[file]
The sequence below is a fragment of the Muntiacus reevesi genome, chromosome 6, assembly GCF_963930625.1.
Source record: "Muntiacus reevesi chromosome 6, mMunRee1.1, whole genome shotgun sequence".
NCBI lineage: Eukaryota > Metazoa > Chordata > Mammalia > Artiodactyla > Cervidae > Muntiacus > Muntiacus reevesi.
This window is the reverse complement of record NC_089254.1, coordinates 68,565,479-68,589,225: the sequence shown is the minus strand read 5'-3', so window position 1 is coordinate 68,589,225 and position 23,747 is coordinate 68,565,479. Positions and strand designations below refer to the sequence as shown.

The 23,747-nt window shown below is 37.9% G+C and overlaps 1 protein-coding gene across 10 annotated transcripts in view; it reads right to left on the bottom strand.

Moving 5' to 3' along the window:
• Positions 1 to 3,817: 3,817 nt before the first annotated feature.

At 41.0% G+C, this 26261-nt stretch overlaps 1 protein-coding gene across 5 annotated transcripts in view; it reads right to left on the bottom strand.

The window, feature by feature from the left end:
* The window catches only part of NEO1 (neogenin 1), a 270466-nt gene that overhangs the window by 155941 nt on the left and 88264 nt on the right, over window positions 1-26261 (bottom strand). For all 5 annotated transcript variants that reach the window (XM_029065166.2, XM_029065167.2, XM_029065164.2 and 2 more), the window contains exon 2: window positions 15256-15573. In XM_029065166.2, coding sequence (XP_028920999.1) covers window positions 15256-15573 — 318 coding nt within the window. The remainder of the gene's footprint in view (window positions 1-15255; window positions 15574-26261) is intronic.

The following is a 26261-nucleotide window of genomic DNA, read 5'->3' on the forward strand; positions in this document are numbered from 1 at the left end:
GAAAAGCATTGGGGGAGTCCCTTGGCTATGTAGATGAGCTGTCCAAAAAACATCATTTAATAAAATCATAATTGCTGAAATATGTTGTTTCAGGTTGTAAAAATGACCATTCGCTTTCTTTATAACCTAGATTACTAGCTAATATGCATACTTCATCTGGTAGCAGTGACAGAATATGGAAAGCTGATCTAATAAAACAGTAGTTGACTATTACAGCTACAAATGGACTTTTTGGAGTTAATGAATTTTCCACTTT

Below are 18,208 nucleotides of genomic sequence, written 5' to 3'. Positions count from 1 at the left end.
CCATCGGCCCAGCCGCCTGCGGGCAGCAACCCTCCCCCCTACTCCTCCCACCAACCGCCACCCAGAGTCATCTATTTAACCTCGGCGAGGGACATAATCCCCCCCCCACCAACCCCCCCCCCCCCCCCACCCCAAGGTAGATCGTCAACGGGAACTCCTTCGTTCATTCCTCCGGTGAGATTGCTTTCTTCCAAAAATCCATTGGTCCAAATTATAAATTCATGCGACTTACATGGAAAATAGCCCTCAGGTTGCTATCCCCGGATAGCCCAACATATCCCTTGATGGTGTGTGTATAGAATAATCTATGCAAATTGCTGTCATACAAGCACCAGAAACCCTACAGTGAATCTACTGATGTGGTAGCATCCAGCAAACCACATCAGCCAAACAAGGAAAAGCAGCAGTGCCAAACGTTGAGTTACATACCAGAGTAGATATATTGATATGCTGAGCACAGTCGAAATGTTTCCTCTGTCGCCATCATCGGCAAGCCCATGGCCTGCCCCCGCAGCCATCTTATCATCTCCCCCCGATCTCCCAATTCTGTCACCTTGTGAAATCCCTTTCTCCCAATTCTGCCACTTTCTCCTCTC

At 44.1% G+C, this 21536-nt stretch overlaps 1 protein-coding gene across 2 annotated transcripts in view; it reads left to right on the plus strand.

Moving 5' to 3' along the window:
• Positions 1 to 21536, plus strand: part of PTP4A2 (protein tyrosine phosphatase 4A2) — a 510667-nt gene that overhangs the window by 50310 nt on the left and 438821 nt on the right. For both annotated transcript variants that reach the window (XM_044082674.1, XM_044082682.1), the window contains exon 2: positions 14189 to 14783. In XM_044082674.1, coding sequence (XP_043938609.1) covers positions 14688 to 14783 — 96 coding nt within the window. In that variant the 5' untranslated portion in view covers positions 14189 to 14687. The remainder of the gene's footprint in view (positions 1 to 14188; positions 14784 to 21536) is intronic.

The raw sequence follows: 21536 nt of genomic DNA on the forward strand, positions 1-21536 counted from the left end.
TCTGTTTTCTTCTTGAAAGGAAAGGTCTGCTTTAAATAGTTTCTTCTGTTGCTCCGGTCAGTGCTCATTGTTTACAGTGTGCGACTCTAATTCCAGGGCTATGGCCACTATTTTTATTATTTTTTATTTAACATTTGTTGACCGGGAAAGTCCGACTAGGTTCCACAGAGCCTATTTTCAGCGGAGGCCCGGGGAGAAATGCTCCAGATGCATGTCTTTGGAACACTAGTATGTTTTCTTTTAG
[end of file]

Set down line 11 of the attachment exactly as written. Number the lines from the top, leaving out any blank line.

The following is a 26261-nucleotide window of genomic DNA, read 5'->3' on the forward strand; positions in this document are numbered from 1 at the left end: